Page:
Bolivia’s political tradition is distinctly different than that of Chile or Argentina, largely due to its majority Indigenous population.  Former President Evo Morales, a socialist and the first Indigenous leader of the country, governed for fourteen years.  Morales’ policies have created, as geologist Oscar Ballivián Chávez put it, a “hostility to capitalism” (Draper, 2019).  As a result, Bolivia adopted the strategy of developing a completely state-owned, domestically developed lithium industry that would not only extract lithium but also process it into batteries (Draper, 2019).  This has made lithium mining a source of national pride and a top issue.  However, the ambition of state officials has perhaps obscured from the more negative consequences of lithium extraction, which are perhaps even more harmful in Bolivia than elsewhere for three reasons.  First, environmental regulations are laxer in Bolivia than they are in Chile and Argentina, as in the past it often strove to make quick profit off of its resources instead of longer-term development (Draper, 2019).  Second, the higher concentration of magnesium in Bolivian salt means that its extraction requires more resources to extract and creates more waste (Draper, 2019).  Third, much of Bolivia’s lithium is found in the Salar de Uyuni, a spectacular landscape that draws tourists from all over the world, and this natural wonder could be permanently altered by mining (Draper, 2019).  This could be devastating to the local economy, as according to the mayor of Uyuni, Patricio Mendoza, almost all of the area’s economy is based in tourism (Draper, 2019).  After a yearlong political crisis, it appears that Luis Arce, Morales’ handpicked successor, will become the next president of the country, continuing his socialist tradition and likely therefore the nationalization of the lithium industry (Turkewitz, 2020).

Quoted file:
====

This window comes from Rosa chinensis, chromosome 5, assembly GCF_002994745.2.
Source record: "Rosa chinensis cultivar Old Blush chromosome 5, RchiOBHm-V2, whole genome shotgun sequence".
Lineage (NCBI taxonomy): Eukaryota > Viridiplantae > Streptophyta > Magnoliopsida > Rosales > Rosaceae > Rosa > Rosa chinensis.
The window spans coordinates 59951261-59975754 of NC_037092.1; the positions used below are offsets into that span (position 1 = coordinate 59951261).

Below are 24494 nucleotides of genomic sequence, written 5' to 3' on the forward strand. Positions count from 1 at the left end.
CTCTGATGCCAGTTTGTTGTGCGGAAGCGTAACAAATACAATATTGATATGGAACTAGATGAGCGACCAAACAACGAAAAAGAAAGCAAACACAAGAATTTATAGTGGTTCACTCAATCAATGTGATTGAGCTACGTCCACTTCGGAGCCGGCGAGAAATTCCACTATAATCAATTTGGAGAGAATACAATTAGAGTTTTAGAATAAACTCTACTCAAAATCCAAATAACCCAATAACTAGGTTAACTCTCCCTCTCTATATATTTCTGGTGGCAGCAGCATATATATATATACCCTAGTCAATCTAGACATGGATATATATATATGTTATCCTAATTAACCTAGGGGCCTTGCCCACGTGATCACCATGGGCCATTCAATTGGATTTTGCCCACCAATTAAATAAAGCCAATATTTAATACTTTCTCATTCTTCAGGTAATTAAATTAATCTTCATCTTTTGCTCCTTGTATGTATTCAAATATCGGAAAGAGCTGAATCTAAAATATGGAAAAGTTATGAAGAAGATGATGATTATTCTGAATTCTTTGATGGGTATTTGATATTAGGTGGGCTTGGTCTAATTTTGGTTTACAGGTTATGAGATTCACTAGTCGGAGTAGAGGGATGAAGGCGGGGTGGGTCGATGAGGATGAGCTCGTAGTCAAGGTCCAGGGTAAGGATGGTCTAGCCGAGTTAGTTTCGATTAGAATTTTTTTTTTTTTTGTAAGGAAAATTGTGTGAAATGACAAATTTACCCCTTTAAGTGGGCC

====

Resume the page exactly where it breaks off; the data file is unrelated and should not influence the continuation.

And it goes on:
Electric vehicles and other clean energy innovations are the way of the future, and recognizing this is important for the fate of the planet.  However, in developing these new technologies, both public and private leaders must do so with a holistic view on sustainability.  The International Institute for Sustainable Development defines sustainable development as “development that meets the needs of the present without compromising the ability of future generations to meet their own needs” (Sustainable Development).  In other words, a new technology is not truly sustainable if it creates other social or environmental problems that will need to be dealt with later on down the road, and any new issues that may arise need to be addressed urgently.  A clean energy future that benefits both residents of the Lithium Triangle and consumers around the world is possible, so long as industries and governments are willing to innovate, adjust, and cooperate to make that future truly sustainable.

REFERENCES

  1. Christo, C. . (2020, Sep. 14). "The future of Chile hangs in the balance". The Hill.
  2. Coles, I. . (2020, Sep. 29). "Latin America Mining: Some Trends. ". Lexology.
  3. Draper, R.. (2019, Feb). "This metal is powering today's technology—at what price? ". National Geographic.
  4. Franz, F. . (2020, Feb. 8). "Is fair lithium from Chile possible? ". PV Magazine. .
  5. Millan Lombrana, L. . (2019, Oct. 11). "Lithium Battery Dreams Get a Rude Awakening in South America. ". Bloomberg.
  6. International Institute for Sustainable Development. (n.d.). "Sustainable Development. ".
  7. Turkewitz, J. . (2020, Oct. 19). "Evo Morales Is Out. His Socialist Project Lives On". The New York Times.